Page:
This statute most often applies to equestrian riders and drivers of horse-drawn vehicles, although it may also pertain to llamas, goats, cattle or any other animal that can be ridden on the streets. This code is written for "highway" riding, but the law applies to any and all public roadways.
The California Vehicle Code 360 defines a "highway" as any roadway that is "publicly maintained and open to the public for the purposes of vehicular travel." Many people think of highways as interstates and major roadways, but for the purposes of this code section a highway is any paved or non-paved public right-of-way. The law pertains to all of the public right of way from fence to fence, including ditches and grassy area, not just the paved portions on which motorized vehicles travel.
While riding your animal on the highway, you are subject to the same rules as drivers in automobiles. You must behave in a way that is safe for you, your animal and those sharing the roadway with you. This means you must signal all turns and stops, ride with the flow of traffic (in the same direction) and obey stop signs and traffic signals. Failure to do so could result in a traffic ticket for you.
You are also required to ride your animal at a reasonably safe speed and not ride in a reckless manner. For example, if the speed limit on the roadway is 55 miles per hour, you cannot ride your horse in a travel lane at a pace of only 25 miles per hour. The same applies in reverse, whereas you cannot gallop your horse at speeds of 35 miles per hour on a roadway where the speed limit is only 20 miles per hour. Remember the old motto of "safety first" when riding on the roadway and you should have no worries.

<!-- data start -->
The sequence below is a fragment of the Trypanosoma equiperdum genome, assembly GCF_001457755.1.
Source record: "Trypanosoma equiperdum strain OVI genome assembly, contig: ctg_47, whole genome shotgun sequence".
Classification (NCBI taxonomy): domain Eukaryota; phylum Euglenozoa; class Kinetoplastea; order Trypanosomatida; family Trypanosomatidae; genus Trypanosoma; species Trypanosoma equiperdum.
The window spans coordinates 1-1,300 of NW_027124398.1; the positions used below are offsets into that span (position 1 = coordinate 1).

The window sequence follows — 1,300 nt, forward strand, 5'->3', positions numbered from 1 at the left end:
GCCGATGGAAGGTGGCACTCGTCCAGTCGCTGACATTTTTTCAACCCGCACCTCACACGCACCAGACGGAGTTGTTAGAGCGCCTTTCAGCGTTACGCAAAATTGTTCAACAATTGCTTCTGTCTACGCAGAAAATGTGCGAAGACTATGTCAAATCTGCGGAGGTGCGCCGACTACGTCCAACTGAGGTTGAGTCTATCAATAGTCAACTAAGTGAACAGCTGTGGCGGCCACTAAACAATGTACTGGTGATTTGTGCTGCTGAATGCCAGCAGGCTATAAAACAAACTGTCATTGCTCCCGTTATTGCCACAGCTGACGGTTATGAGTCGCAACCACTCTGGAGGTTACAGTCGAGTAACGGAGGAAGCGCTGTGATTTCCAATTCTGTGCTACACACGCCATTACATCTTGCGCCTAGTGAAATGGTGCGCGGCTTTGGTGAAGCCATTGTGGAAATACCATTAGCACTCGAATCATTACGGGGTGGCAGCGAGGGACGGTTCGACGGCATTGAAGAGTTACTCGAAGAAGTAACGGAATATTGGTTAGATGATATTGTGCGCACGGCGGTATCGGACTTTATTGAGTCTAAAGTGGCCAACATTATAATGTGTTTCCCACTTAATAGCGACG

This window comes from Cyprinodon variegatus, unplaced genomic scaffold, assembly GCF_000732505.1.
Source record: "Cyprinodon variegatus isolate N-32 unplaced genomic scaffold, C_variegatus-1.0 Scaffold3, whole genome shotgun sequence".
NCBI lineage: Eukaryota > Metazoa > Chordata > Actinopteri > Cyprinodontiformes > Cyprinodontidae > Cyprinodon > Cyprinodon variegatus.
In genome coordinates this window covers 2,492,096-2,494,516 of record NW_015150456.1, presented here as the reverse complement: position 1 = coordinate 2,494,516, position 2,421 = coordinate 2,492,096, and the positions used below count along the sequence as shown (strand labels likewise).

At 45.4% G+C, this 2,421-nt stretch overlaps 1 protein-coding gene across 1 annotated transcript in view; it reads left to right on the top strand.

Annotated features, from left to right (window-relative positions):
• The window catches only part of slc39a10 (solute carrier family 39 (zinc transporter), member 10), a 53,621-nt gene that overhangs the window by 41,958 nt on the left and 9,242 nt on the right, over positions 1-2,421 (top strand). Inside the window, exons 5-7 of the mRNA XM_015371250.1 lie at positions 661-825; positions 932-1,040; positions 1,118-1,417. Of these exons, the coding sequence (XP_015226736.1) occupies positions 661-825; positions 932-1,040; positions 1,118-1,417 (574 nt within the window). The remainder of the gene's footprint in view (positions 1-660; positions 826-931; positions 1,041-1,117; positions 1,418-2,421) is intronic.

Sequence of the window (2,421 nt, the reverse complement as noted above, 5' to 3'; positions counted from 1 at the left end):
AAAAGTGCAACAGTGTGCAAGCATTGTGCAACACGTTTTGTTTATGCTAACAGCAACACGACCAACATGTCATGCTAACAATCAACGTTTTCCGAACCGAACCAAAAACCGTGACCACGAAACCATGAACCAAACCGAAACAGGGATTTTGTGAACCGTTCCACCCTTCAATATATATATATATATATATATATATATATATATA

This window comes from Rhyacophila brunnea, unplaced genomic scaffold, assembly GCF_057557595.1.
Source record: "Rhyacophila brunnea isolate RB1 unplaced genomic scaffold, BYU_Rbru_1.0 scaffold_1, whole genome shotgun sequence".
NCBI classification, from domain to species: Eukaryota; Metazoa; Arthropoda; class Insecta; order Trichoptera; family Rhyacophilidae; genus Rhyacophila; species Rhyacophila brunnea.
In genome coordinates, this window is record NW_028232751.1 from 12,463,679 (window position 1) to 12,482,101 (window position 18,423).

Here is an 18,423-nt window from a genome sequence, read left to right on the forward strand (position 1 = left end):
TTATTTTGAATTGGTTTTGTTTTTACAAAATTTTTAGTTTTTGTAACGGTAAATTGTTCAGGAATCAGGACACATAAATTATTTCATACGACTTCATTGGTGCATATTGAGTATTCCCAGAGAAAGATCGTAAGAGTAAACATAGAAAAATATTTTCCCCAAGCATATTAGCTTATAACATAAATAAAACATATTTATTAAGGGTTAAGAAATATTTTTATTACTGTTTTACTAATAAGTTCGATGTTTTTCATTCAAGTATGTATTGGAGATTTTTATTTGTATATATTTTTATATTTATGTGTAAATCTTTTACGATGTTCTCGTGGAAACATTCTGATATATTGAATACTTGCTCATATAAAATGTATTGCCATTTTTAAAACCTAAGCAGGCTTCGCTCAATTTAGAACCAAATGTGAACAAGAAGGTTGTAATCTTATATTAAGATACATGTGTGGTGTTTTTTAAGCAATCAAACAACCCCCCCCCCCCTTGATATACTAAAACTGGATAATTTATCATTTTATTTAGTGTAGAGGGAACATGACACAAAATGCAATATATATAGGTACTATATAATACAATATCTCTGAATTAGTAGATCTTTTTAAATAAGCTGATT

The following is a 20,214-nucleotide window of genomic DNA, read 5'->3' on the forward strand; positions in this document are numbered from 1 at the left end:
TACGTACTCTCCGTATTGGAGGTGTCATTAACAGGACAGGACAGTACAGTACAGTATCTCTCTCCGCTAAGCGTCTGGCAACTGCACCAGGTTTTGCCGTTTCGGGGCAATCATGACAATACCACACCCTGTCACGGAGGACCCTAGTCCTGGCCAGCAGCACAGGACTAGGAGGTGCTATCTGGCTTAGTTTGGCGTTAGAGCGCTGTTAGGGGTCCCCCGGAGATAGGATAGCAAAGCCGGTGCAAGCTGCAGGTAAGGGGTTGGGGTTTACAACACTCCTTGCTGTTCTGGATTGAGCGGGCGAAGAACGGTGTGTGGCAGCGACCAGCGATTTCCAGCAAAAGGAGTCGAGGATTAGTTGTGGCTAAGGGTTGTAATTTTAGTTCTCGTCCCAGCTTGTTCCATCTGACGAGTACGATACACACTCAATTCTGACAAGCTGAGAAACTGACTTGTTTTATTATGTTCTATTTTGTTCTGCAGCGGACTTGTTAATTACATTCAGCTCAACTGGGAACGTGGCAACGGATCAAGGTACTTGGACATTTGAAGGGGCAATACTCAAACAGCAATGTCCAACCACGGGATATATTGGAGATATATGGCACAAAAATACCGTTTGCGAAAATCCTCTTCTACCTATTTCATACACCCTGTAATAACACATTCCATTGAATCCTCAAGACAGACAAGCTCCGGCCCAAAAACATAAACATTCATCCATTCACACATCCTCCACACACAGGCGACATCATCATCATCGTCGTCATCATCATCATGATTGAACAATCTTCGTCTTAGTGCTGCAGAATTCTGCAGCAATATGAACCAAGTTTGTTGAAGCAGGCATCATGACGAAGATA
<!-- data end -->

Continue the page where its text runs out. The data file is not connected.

An easily spooked animal could be considered reckless if ridden on a public street. You must maintain control of your animal at all times. If something spooks your horse, and it darts into traffic, you will most likely be held responsible for any damage caused by the animal. Anyone riding an animal on the highway can be charged with reckless operations just as they would if they were operating an automobile.
Keep in mind that your animal is treated the same as a vehicle under California traffic laws. In addition to signaling and operating in a reasonable manner, you will also have to illuminate the animal after dark. This is to keep everyone involved safe during hours when visibility is poor. Just as it would be illegal to drive after dark without lights, it is also illegal to ride an animal on the streets after dark without some form of lighting. This is for the safety of the rider, the animal, and drivers of other vehicles sharing the road with the riders. If your horse cannot be seen, then you are just inviting a possible tragedy.
Drinking while riding your horse can also get you into trouble. If you ride your horse in an impaired state, it poses risks to everyone around you. It is possible to be charged with a DUI while riding your horse on a public street. The laws are meant to keep people safe, and if you are riding your horse in an intoxicated state, then you are not being safe and will receive some form of punishment. At the very least, you can be charged with public intoxication.
Riding your animal on the highway can be done safely and legally. All you need to do is remember that your horse is treated the same as a car when it is on a public street. If you obey all the traffic laws just as you would in a motorized vehicle, then you should have no worries when riding with your best four-legged friend.
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